Meaningful Use and Radiology: Fully Certified Versus Modular Approaches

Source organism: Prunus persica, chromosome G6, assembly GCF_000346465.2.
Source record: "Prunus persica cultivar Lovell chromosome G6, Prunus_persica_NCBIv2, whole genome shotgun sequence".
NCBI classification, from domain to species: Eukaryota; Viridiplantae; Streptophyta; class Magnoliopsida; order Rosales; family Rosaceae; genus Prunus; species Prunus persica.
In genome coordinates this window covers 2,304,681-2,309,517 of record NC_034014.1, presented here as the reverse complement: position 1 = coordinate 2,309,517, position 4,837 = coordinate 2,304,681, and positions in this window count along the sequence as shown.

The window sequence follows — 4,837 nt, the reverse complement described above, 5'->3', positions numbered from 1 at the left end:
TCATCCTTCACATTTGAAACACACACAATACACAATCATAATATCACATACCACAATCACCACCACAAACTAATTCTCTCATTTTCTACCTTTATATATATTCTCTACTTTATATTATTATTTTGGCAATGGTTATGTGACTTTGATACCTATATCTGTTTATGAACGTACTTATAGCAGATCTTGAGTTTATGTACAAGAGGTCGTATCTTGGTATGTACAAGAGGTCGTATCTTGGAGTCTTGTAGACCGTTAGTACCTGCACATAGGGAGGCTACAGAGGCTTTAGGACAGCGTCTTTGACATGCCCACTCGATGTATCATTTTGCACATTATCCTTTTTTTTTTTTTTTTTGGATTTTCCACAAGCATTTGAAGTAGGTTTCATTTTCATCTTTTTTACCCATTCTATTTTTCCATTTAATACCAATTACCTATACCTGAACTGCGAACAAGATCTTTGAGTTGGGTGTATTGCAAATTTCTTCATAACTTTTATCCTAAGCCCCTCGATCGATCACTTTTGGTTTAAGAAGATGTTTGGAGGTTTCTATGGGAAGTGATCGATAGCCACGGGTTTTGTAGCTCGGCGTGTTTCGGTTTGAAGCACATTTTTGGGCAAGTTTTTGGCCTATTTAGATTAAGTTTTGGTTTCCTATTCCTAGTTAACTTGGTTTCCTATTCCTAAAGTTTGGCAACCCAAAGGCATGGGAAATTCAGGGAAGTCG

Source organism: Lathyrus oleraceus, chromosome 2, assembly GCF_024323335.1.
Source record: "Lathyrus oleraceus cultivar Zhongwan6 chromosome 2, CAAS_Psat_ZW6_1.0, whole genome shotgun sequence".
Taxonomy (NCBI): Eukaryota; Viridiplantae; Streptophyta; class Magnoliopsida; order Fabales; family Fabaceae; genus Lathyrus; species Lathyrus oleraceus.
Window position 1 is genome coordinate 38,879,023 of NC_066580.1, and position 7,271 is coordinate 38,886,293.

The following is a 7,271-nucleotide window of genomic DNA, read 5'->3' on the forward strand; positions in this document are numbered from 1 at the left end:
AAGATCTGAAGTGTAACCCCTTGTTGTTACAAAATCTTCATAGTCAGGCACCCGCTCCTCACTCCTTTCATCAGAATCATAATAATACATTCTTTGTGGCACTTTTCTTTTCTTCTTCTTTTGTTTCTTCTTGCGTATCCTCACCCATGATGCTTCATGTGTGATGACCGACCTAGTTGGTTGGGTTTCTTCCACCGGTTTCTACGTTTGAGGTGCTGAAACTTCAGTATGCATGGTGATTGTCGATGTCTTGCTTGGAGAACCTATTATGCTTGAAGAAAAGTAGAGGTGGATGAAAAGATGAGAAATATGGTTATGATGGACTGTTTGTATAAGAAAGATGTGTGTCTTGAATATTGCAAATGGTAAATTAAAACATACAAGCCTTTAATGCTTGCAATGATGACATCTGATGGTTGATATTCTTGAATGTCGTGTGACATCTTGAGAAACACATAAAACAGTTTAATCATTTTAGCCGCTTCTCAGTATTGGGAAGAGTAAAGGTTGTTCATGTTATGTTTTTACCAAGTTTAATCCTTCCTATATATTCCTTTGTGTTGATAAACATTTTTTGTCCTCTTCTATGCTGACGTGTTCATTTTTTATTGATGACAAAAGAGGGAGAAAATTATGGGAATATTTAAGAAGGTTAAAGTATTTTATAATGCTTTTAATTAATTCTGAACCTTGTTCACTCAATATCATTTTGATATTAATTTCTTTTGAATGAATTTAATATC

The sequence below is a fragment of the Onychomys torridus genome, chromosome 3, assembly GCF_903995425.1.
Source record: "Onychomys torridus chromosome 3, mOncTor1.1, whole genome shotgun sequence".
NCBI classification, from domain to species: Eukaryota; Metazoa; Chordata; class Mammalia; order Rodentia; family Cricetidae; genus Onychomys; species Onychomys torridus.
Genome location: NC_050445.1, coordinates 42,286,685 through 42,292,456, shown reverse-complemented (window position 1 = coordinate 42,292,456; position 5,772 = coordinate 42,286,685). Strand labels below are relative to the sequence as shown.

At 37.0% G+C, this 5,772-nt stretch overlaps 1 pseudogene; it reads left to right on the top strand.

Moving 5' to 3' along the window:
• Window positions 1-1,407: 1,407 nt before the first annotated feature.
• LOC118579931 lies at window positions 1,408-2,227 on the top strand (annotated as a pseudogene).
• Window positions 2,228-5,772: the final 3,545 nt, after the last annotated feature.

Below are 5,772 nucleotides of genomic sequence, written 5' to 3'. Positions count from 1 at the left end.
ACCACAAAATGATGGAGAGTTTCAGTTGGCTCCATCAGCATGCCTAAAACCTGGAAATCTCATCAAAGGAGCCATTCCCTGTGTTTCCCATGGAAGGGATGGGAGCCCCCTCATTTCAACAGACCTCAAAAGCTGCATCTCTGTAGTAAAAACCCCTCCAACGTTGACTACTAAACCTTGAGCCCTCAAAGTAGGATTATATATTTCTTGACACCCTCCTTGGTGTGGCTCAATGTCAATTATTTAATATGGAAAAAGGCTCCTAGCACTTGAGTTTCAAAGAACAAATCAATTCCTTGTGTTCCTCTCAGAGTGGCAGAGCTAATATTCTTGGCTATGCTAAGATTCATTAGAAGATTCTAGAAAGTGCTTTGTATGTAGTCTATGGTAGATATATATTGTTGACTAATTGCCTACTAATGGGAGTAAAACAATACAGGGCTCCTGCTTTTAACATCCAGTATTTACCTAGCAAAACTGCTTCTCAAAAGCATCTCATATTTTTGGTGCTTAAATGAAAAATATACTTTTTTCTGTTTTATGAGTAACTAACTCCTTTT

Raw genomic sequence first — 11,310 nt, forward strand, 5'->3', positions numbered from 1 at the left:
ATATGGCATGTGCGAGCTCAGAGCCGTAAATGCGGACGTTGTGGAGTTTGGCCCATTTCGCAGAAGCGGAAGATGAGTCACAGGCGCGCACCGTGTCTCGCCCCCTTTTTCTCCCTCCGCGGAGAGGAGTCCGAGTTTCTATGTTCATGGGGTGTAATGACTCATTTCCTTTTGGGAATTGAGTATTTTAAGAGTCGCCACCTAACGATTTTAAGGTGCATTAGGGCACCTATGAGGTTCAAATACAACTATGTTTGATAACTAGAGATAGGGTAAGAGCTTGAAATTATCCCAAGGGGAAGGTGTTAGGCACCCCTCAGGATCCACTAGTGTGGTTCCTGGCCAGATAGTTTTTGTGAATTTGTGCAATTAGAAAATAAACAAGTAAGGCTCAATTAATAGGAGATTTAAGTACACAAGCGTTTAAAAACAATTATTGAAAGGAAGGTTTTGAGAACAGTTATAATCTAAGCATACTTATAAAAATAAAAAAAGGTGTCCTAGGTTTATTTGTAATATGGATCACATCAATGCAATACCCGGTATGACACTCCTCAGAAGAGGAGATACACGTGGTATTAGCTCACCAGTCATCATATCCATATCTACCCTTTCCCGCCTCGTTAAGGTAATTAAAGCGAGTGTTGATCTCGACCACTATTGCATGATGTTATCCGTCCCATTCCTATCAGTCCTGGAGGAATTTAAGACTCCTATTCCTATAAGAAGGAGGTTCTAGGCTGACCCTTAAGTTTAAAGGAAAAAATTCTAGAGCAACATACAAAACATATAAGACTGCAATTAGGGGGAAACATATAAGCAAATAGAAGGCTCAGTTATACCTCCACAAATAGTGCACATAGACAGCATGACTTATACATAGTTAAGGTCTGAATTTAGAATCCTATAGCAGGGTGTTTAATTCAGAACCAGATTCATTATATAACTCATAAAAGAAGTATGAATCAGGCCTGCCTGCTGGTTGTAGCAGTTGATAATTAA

“Why make your RIS into an electronic health record (EHR) just to satisfy meaningful use?” David Avrin, MD, PhD, asks. It is a question that Avrin, professor of radiology and biomedical imaging at the University of California–San Francisco, has been asking (in one form or another) since the government’s program to provide incentives for the use of health IT launched. “There are people who have taken feeds from various systems into their modular-certified RIS platforms,” he continues, “and they have HL7 feeds coming in from every direction. Even though a RIS vendor may have the best intentions in creating a modular system, you’re still responsible for the other components.” This approach poses multiple problems for the typical radiology practice, Avrin says, including cost and timeliness. Vijay Ramanathan, CEO of RamSoft, concurs. “We provide our solutions to all sizes of radiology settings,” he notes. “With all shapes and sizes of customers, you’re dealing with some people who have their own IT departments and some who don’t. When you’re dealing with a customer who is lacking in internal IT expertise, cobbling together multiple modular-certified solutions to meet the objectives of meaningful use becomes impossible.” Time’s Running Short With little time remaining to capitalize on the ever-shrinking incentives of the meaningful-use program, speed will be of the essence for radiology practices that want to get started without being penalized. “The clock is ticking,” Avrin says. “The incentives keep shrinking. What we are currently seeing is very little adoption of technology to get meaningful-use incentive payments by traditional radiology practices, and I don’t think the modular approach helps that.” Ramanathan echoes Avrin’s sentiments, noting that the complexity, time commitment, and potential expense of combining modular-certified solutions might outweigh the financial benefits of program participation. “You have to factor in the labor involved to make this work,” he says. Ramanathan compares the issue to that of whether to purchase a separate RIS and PACS or a fully integrated solution: “Many facilities that are looking at acquiring a RIS and PACS are looking at acquiring a single platform, for the same reason,” he says. “Once you factor in the cost of supporting multiple products—getting them integrated and knowing whom to call when something needs troubleshooting—it kills any savings you would have had from purchasing them separately.” Further, Ramanathan says, the complexity of the modular-certified approach might push currently nonparticipating practices past the point where they can receive incentive dollars. “A lot of radiology groups have delayed participating in meaningful use, and we’re getting to a point where it’s now or never,” he says. “If you’re going to do it, you need to do it now, and you don’t want to be delayed.” Next Year’s Outlook The need for radiology practices to participate might become more dire in just as a few months. As Avrin points out, the introduction of stage 2 of the meaningful-use program made sharing of information a key focus: “There was no significant implementation of sharing of data in stage 1, other than electronic prescribing,” he notes. “That means that the sharing of data drifted forward to stage 2.” For that reason, radiology practices might not yet be feeling the pressure from their referring physicians to participate, but they will in 2014, Ramanathan predicts. “Imaging, as a key part of the interaction among referring physicians, laboratories, and imaging centers, was introduced in stage 2 and will probably be further entrenched in stage 3,” he says. “We’ll end up in a situation where referring physicians may start to refer patients to facilities that demonstrate meaningful use because it will make it that much easier for them to achieve it themselves. Ultimately, if they are going to get all the information into their EHRs, they will want to do business with imaging facilities that will give information back to them in the manner they need.” The majority of participating facilities will hit stage 2 at the end of 2013 or the beginning of 2014, Ramanathan estimates—and that group includes hospitals and health systems. “The other consequence of this is that many hospitals have implemented meaningful use,” he says. “Outpatient imaging centers need to jump on board—or soon, they will be at a disadvantage, when compared with the local hospital.” Base Versus Complete EHRs There is one bright spot on the horizon for the modular-certified approach, according to Keith Dreyer, DO, PhD, vice chair of radiology at Massachusetts General Hospital in Boston and coauthor of The Radiologist’s Guide to Meaningful Use.¹ Dreyer notes that among the September 2012 changes to the meaningful-use program’s regulations was the distinction between a base EHR and a complete EHR. The criteria proposed for a base EHR include patients’ demographic and medical-history information, clinical decision support, computerized provider order entry, the ability to capture and query quality information, the ability to capture electronic health information from other sources, and the ability to maintain the privacy and security of health information. “With these changes comes the ability for an eligible provider to use less than the complete technology, but still be compliant,” Dreyer says. The change will come too late, however, for eligible providers, including radiologists, to make the most of meaningful-use incentive dollars. “What’s the point of doing this if you’re going to do it too late to get the incentives?” Ramanathan asks. “There are other motivations for early participation, but the money is a big one. The program will take some time to trickle down into the referring and hospital communities—but not a lot of time. Radiology groups don’t want to be left alone when the number of organizations doing this tips over into the majority.” Cat Vasko is editor of ImagingBiz.com and associate editor of Radiology Business Journal.